The Difference Between Dead and Dormant Hair Follicles

Did you know that more than 50% of all women will experience some level of hair thinning as they age? This accounts for more than 30 million women in the United States alone. If you’re a woman and notice that your hair isn’t as voluminous as it used to be, you’re not alone. 

But what is the cause of this problem and can anything fix it? Could it be that you are suffering from dormant hair follicles or even dead follicles? How can you tell the difference, and why does it matter?

If you’re searching for the answer to these questions, you’ve come to the right place. In this article, we’ll be exploring how hair growth works down to the hair follicles. Even if your hair isn’t what it used to be, there still might be hope. 

Without wasting any more time, let’s dive right into it. 

The Hair Growth Cycle

Hair growth may seem pretty simple. It grows out long, and it eventually falls out to be replaced with another hair. But in reality, hair growth occurs in four important stages. 

Out of the four stages, three of them focus on the growth and maturation of hair. These three stages are called anagen, catagen, and telogen. The final stage is known as exogen and is when an old hair falls out to be replaced by freshly grown hair. 

Each of these stages can be impacted by your health, age, and diet. If you are worried about why your hair isn’t luscious and full, these factors most likely have something to do with it. Let’s explore the first stage of hair growth a bit more.

The Anagen Stage

This is the stage where hairs first begin to grow. It is also the longest phase and can last between 5 to 7 years! Because of this, the majority of your head hair is in this phase.

Your eyebrows also go through the anagen stage, but they obviously don’t grow as long as the hair on your head. This is because, thankfully, the anagen stage for eyebrows is shorter than other hairs, and they fall out before the hairs get too long. 

The Catagen Stage

The catagen stage is also known as the transition stage. It is very short compared to the anagen stage and lasts only about 10 days. 

The catagen stage is defined by the shrinking of hair follicles. When this happens, the growth of hair slows significantly. The hair is then severed from the follicle but does not yet leave the follicle. 

The Telogen Stage

The telogen stage is another long period that can last about 3 months. Not much happens in this stage because your hair does not grow but does not fall out either. 

The primary purpose of the telogen stage is to give the hair follicles enough time to grow new hairs beneath the older hairs. 

The Exogen Stage

The exogen stage is closely connected to the telogen stage, and the two are sometimes grouped together. This stage is characterized by the loss of hair from the scalp. 

The exogen stage can last up to 5 months. During this stage, as hairs are falling out, new hairs are growing in hair follicles. 

Dead vs Dormant Hair Follicles

If your hair isn’t as full as you would like, you’re likely already blaming the exogen stage. But let’s first take a closer look at what might be the root of the problem.

Hair follicles are sacs that are nourished by oil-producing sebaceous glands. Without healthy oil production, hair can look brittle and dry. If follicles don’t get the sustenance they need, their hair production suffers. However, hair production decline can sometimes have nothing to do with hair health but rather with age.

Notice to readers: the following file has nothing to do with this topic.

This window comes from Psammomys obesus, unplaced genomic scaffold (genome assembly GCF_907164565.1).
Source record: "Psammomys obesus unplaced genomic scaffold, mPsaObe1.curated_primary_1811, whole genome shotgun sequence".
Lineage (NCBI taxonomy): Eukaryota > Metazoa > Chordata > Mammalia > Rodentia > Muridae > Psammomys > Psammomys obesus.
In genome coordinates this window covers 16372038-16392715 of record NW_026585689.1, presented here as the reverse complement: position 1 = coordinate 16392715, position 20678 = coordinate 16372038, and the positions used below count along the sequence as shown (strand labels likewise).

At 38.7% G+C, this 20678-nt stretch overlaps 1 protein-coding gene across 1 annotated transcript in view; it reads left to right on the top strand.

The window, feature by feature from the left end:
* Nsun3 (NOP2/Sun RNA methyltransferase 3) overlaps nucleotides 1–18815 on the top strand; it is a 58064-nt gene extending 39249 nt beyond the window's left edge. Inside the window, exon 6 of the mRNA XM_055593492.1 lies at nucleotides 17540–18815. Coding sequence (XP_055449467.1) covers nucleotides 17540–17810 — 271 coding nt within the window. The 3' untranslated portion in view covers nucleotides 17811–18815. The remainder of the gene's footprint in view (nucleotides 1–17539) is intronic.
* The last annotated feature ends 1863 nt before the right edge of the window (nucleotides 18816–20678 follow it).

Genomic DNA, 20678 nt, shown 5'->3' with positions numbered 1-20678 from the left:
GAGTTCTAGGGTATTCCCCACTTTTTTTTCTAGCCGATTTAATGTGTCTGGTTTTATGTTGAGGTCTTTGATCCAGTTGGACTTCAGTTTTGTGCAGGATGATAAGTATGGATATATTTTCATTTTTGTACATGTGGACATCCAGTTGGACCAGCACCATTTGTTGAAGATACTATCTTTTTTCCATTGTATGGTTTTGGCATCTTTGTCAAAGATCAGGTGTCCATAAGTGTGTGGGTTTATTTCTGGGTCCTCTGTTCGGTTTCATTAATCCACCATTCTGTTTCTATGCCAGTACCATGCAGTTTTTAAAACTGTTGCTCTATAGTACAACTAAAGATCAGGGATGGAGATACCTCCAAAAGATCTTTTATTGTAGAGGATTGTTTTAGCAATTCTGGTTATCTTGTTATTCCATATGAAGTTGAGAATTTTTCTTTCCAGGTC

This is because, with age, hair follicles will shrink and slow down the growth of hair. At a certain point, hair follicles can go dormant, meaning they stay in the telogen phase for long periods. The good news is that as long as you see hair growth, no matter how thin, your hair follicles are not dead, only dormant. 

A condition known as telogen effluvium can cause follicles to enter the telogen stage prematurely. This condition can cause large amounts of hair to be shed at once. This condition is usually associated with stressful events such as childbirth, illness, or malnutrition. 

If you notice that your individual hairs are thinning significantly, your hair follicles may be nearing death. Let’s take a closer look at dead hair follicles. 

Dead Hair Follicles

Though we have already discussed the four hair stages, there are actually more. These include the lanugo, vellus, and terminal stages. 

The lanugo stage only occurs in newborns and involves very soft, downy hair. The vellus stage follows after the first few weeks of birth and is only slightly sturdier than lanugo hair. You might notice that young children tend to have soft, silky hair.

This is because their hair is still in the vellus stage. With age, hair becomes courser and thicker, marking the terminal stage. However, as people approach middle-age, their hair enters the end of the terminal stage.

At this point, as follicles shrink, the terminal hair becomes more like vellus hair, meaning very thin. This thin hair is a sign that your hair follicles may be dying. However, only a scalp biopsy can officially prove that your follicles are dead. 

But age doesn’t necessarily mean that your hair follicles need to die. Your follicles may die for other reasons that can be remedied. 

For example, malnourishment, hormones such as DHT, and repeated hair follicle damage can all contribute to follicle death. As long as your follicles aren’t already dead, there can be hope for improved hair production. 

Through proper diet, exercise, better scalp blood flow, and hair treatments, the quality of your hair has a chance to improve. 

Understanding Your Hair Follicles 

Now that you understand the different stages of hair growth and the difference between dead and dormant hair follicles, you can begin to improve your own hair. 

To learn more about hair care and treatments, contact us here

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